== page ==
Emine Saner

20, Mar, 2020 @3:01 PM

Article image
‘I heard the signal – and threw my flour bombs’: why the 1970 Miss World protest is still making waves
It was the year feminists wreaked havoc on the beauty contest. Now their story has been made into a film starring Keira Knightley. They look back at that dramatic moment

Joanna Moorhead

26, Feb, 2020 @11:00 AM

Article image
The real-life heroes of Misbehaviour inspired my feminism | Julie Bindel
This film is a timely reminder of the power of public protest, says Julie Bindel, founder of Justice for Women

Julie Bindel

14, Mar, 2020 @8:00 AM

Article image
Ten feminist protests that would make great films - and what we can learn from them
A film is in the making about the 1970 Miss World demonstration, starring Keira Knightley. Which other great acts of feminist dissent are perfect movie material?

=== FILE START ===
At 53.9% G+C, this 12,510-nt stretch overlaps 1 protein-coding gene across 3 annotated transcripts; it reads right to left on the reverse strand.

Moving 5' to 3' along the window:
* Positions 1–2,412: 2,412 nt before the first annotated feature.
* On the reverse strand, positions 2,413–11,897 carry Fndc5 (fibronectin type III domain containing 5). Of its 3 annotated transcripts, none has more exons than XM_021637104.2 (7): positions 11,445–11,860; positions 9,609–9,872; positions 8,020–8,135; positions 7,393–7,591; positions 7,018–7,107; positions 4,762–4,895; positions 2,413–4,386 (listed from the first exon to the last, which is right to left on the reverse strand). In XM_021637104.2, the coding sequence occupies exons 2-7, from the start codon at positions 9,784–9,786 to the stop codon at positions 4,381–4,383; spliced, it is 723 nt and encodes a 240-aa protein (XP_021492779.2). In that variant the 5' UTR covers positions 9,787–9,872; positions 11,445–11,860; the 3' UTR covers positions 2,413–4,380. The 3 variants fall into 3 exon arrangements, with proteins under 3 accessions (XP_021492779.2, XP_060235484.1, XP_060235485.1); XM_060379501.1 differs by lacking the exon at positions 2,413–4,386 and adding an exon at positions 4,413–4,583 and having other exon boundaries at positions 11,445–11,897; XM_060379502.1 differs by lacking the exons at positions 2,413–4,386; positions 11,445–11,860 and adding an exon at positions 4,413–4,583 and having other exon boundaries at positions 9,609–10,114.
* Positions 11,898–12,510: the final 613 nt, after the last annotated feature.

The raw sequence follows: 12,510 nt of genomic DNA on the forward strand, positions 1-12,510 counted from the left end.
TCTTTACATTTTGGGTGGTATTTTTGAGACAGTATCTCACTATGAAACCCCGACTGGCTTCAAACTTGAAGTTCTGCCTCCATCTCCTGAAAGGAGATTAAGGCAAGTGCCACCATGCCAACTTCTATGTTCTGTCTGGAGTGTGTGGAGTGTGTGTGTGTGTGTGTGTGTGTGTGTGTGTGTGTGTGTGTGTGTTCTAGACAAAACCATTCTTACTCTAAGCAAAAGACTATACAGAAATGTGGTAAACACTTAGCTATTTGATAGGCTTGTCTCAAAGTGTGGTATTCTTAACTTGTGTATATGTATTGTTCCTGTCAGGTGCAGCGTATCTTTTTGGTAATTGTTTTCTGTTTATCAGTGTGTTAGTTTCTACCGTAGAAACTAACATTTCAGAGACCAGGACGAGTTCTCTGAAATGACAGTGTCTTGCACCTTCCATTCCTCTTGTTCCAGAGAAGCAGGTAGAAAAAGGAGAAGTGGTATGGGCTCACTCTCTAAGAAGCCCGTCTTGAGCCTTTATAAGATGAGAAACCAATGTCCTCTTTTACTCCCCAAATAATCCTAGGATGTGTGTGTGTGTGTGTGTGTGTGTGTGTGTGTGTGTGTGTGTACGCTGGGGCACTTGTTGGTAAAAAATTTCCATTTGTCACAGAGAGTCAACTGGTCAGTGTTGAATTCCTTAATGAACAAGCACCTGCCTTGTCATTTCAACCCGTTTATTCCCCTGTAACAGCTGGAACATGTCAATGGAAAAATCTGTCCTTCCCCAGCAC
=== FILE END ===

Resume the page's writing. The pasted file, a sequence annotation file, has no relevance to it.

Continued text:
Poppy Noor

30, Oct, 2018 @7:00 AM

Article image
Gemma Arterton and Keira Knightley write hardhitting pieces for feminist collection
Arterton reimagines her Bond girl role for the #MeToo era, while Knightley writes frankly about the experience of motherhood

Andrew Pulver

05, Oct, 2018 @11:36 AM

Article image
'It was a misuse of power': how screen sex scenes have been forced to change
As Keira Knightley says she won’t shoot one with a male director, the use of intimacy coordinators means that actors can be more comfortable with what they are asked to do

Andrew Pulver

29, Jan, 2021 @5:35 PM

Article image
Feminism, flour bombs and the first black Miss World
Millions watched as protesters took over the 1970 Miss World contest. Now, as a film recounts the story, Jennifer Hosten tells of winning the crown and her own battle with racism

Rob Walker

09, Feb, 2020 @7:55 AM

Article image
Wild Rose review – Jessie Buckley sparkles as an ex-con country singer
In this entertaining if sentimental tale co-starring Julie Walters, a young Glaswegian dreams of becoming a star in Nashville

Peter Bradshaw

10, Apr, 2019 @1:00 PM

Article image
Keira Knightley: I won't shoot any more sex scenes directed by men
The actor says she feels very uncomfortable trying to portray the male gaze and says she’s ‘too vain’ to shoot intimate scenes

Catherine Shoard

25, Jan, 2021 @12:19 PM